For auto-consumers, crunching the numbers is one of the most difficult and
confusing aspects of leasing.
Take the finance charge on a lease for instance. Most people just don’t
understand how this is calculated on capitalised cost AND residual value
instead of just the capitalised cost. For most, it seems plainly obvious,
just as is the case when purchasing, that a charge should be levied on the
capitalised cost of the vehicle.
Well, no quite! When you lease a car, you’re only using the car over a
specified period of time with the option of buying the car. The residual
value represents the “loan balance” at the end of the lease. If you add it
to the capitalized cost and divide by two, you’ll get the average
capitalized cost outstanding over the lease term. Let us suppose you’re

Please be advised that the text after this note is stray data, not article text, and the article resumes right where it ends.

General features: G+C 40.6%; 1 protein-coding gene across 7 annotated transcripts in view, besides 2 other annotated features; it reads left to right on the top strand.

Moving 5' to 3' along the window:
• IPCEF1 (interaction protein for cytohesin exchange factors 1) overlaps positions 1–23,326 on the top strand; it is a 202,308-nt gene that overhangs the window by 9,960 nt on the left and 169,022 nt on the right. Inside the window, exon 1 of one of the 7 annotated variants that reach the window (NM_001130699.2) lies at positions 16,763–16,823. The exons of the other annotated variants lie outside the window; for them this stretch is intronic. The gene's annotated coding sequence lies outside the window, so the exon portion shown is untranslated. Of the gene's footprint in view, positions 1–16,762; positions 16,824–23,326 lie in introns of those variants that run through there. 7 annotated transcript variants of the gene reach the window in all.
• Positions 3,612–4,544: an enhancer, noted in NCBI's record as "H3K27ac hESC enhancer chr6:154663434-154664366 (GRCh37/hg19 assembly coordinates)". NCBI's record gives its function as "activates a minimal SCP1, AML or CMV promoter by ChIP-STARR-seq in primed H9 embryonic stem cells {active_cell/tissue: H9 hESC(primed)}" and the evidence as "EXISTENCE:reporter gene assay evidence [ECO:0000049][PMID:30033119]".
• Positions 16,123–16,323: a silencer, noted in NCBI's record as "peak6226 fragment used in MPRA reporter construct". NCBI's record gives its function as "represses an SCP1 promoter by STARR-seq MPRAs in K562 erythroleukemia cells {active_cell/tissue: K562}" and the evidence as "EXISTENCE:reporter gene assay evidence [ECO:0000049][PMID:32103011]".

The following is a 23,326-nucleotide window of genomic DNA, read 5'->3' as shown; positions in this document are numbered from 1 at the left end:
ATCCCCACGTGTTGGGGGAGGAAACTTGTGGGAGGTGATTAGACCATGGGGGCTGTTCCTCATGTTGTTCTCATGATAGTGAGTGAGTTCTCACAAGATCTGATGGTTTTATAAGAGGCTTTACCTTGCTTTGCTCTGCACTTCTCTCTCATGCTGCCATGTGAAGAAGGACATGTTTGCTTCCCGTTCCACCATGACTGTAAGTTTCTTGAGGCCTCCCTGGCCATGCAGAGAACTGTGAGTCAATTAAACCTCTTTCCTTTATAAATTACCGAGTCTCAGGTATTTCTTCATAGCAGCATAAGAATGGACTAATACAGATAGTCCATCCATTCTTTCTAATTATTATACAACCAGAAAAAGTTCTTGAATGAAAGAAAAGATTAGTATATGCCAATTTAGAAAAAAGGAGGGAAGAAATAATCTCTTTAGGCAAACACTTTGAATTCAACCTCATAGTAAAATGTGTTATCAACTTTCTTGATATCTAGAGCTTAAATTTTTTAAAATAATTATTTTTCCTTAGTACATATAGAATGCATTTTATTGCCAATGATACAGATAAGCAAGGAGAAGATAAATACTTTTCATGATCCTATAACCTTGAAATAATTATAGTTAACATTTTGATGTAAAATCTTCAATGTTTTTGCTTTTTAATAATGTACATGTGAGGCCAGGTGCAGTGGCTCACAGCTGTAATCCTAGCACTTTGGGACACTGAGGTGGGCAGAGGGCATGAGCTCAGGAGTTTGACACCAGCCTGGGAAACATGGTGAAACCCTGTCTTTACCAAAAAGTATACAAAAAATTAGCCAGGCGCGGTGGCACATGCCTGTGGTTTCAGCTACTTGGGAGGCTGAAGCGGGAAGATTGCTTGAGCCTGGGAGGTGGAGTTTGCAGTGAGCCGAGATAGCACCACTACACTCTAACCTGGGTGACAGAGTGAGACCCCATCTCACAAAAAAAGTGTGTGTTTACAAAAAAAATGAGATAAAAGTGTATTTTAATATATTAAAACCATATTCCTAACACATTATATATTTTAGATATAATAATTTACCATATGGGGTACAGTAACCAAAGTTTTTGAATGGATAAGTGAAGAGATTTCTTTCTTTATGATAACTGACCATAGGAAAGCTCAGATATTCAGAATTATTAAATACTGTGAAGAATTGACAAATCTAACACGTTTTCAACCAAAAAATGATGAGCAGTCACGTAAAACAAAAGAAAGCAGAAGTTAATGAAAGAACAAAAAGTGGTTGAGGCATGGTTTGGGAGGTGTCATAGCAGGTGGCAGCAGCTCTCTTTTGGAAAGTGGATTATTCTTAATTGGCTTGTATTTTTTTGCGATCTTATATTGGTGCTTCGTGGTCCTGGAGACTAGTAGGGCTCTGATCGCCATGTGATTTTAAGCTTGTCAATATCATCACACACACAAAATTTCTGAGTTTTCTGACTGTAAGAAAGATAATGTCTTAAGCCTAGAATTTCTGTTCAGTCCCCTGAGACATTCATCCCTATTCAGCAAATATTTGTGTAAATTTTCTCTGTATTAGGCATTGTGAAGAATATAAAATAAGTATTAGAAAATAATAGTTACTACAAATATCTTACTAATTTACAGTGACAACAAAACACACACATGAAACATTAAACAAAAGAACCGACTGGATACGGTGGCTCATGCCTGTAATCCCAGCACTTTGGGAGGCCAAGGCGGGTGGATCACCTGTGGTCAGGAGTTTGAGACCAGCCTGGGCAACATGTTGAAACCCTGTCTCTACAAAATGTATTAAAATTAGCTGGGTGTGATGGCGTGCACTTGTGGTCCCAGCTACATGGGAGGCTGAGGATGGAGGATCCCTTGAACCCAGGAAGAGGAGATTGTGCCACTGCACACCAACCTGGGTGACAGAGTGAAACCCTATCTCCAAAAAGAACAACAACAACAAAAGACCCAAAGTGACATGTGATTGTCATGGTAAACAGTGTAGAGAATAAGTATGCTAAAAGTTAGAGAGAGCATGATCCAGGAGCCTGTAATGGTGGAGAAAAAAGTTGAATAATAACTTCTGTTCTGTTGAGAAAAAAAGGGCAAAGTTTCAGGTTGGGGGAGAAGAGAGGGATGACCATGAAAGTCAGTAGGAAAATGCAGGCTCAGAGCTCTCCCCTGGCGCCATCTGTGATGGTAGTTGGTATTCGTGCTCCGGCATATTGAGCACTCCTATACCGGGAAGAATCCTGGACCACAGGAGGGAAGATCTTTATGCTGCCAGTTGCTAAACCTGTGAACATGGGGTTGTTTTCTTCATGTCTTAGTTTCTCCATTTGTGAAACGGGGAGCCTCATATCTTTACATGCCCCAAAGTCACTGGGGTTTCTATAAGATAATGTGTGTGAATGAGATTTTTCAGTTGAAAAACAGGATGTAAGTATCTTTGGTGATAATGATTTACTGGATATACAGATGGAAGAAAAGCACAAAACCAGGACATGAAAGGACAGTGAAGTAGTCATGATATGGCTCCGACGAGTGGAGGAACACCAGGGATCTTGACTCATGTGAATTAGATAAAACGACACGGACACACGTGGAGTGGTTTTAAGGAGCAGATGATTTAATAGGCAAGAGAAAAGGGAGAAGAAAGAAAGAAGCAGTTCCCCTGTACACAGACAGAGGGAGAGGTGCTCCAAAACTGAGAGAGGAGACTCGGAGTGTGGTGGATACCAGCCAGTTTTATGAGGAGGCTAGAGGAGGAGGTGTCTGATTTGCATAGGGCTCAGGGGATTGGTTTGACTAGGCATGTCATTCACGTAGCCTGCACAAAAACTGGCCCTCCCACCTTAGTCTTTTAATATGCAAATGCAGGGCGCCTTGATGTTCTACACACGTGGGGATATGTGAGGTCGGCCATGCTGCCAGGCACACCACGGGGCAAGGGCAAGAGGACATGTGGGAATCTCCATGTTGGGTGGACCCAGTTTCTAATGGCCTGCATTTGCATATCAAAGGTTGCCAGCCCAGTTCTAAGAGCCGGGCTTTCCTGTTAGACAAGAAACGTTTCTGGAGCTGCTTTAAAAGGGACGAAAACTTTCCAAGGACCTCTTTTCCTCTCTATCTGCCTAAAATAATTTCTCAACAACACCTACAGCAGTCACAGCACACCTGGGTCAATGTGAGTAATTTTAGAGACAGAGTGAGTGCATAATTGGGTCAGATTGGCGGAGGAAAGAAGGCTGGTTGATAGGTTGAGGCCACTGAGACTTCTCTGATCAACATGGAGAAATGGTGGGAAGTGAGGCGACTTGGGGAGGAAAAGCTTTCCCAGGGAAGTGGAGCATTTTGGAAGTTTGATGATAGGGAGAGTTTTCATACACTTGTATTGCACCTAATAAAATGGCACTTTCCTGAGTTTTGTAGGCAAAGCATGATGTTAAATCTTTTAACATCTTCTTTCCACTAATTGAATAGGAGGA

leasing a car with a capitalized cost of $25,000 and a residual value of
$15,000. You average balance over the lease term, irrespective of how long
it is, is $20,000 – the sum of the two divided by two -.
Using this sum works because the money factor is the annual interest rate
devided by 24, rather than 12. Continuing with our example and assuming an
interest rate of 6% APR:
$30,000 X (6 per cent / 24) = $75
(Capitalized cost + residual value) X (interest rate / 24) = Monthly
This finance charge is added to the depreciation charge to calculate the
monthly payments on your lease.